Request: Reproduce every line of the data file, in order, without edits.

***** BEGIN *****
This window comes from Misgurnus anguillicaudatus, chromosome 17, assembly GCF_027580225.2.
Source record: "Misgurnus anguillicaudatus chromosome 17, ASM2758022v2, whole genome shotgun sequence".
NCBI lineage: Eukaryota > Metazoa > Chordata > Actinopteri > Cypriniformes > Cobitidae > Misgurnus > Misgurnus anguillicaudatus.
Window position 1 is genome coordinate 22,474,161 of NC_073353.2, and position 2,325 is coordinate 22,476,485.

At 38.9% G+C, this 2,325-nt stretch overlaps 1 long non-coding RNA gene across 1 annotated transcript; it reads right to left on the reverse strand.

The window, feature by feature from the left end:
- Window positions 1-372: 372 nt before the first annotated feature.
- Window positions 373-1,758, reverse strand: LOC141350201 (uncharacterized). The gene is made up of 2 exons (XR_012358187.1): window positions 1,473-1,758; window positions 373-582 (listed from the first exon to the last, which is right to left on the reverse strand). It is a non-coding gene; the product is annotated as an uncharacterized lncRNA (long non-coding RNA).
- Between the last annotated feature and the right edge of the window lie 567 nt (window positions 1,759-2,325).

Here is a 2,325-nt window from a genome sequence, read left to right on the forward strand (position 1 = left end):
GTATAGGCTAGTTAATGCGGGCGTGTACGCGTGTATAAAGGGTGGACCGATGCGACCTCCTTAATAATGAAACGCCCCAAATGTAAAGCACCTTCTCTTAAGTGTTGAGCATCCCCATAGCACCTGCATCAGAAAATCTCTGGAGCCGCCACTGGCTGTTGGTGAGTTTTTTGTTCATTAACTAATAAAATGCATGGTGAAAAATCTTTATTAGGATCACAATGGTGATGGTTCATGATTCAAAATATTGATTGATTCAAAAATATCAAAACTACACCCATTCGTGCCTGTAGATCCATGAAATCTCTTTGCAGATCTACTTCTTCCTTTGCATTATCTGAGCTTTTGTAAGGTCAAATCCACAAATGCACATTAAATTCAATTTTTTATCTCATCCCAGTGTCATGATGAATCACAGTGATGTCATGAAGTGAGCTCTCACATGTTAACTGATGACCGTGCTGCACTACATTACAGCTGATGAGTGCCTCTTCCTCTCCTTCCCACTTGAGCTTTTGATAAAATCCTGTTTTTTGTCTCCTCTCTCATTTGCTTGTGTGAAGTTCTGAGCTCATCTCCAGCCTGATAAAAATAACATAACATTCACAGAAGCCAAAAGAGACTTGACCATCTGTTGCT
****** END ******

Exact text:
This window comes from Misgurnus anguillicaudatus, chromosome 17, assembly GCF_027580225.2.
Source record: "Misgurnus anguillicaudatus chromosome 17, ASM2758022v2, whole genome shotgun sequence".
NCBI lineage: Eukaryota > Metazoa > Chordata > Actinopteri > Cypriniformes > Cobitidae > Misgurnus > Misgurnus anguillicaudatus.
Window position 1 is genome coordinate 22,474,161 of NC_073353.2, and position 2,325 is coordinate 22,476,485.

At 38.9% G+C, this 2,325-nt stretch overlaps 1 long non-coding RNA gene across 1 annotated transcript; it reads right to left on the reverse strand.

The window, feature by feature from the left end:
- Window positions 1-372: 372 nt before the first annotated feature.
- Window positions 373-1,758, reverse strand: LOC141350201 (uncharacterized). The gene is made up of 2 exons (XR_012358187.1): window positions 1,473-1,758; window positions 373-582 (listed from the first exon to the last, which is right to left on the reverse strand). It is a non-coding gene; the product is annotated as an uncharacterized lncRNA (long non-coding RNA).
- Between the last annotated feature and the right edge of the window lie 567 nt (window positions 1,759-2,325).

Here is a 2,325-nt window from a genome sequence, read left to right on the forward strand (position 1 = left end):
GTATAGGCTAGTTAATGCGGGCGTGTACGCGTGTATAAAGGGTGGACCGATGCGACCTCCTTAATAATGAAACGCCCCAAATGTAAAGCACCTTCTCTTAAGTGTTGAGCATCCCCATAGCACCTGCATCAGAAAATCTCTGGAGCCGCCACTGGCTGTTGGTGAGTTTTTTGTTCATTAACTAATAAAATGCATGGTGAAAAATCTTTATTAGGATCACAATGGTGATGGTTCATGATTCAAAATATTGATTGATTCAAAAATATCAAAACTACACCCATTCGTGCCTGTAGATCCATGAAATCTCTTTGCAGATCTACTTCTTCCTTTGCATTATCTGAGCTTTTGTAAGGTCAAATCCACAAATGCACATTAAATTCAATTTTTTATCTCATCCCAGTGTCATGATGAATCACAGTGATGTCATGAAGTGAGCTCTCACATGTTAACTGATGACCGTGCTGCACTACATTACAGCTGATGAGTGCCTCTTCCTCTCCTTCCCACTTGAGCTTTTGATAAAATCCTGTTTTTTGTCTCCTCTCTCATTTGCTTGTGTGAAGTTCTGAGCTCATCTCCAGCCTGATAAAAATAACATAACATTCACAGAAGCCAAAAGAGACTTGACCATCTGTTGCT